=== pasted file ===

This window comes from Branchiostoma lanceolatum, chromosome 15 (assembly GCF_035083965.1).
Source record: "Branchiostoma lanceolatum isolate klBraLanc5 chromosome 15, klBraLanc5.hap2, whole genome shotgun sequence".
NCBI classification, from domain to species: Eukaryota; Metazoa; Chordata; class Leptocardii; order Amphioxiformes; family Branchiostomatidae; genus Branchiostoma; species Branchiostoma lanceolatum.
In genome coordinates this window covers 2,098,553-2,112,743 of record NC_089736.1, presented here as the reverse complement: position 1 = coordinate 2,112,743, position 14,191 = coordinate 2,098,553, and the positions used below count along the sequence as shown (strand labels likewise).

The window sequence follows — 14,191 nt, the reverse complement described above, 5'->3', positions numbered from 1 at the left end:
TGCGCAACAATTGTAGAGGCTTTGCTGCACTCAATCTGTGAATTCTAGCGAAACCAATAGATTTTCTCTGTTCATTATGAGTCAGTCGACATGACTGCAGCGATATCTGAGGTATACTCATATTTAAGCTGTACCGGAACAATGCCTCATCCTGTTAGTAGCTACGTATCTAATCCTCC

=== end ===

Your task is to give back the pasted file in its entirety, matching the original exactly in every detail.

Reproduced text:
This window comes from Branchiostoma lanceolatum, chromosome 15 (assembly GCF_035083965.1).
Source record: "Branchiostoma lanceolatum isolate klBraLanc5 chromosome 15, klBraLanc5.hap2, whole genome shotgun sequence".
NCBI classification, from domain to species: Eukaryota; Metazoa; Chordata; class Leptocardii; order Amphioxiformes; family Branchiostomatidae; genus Branchiostoma; species Branchiostoma lanceolatum.
In genome coordinates this window covers 2,098,553-2,112,743 of record NC_089736.1, presented here as the reverse complement: position 1 = coordinate 2,112,743, position 14,191 = coordinate 2,098,553, and the positions used below count along the sequence as shown (strand labels likewise).

The window sequence follows — 14,191 nt, the reverse complement described above, 5'->3', positions numbered from 1 at the left end:
TGCGCAACAATTGTAGAGGCTTTGCTGCACTCAATCTGTGAATTCTAGCGAAACCAATAGATTTTCTCTGTTCATTATGAGTCAGTCGACATGACTGCAGCGATATCTGAGGTATACTCATATTTAAGCTGTACCGGAACAATGCCTCATCCTGTTAGTAGCTACGTATCTAATCCTCC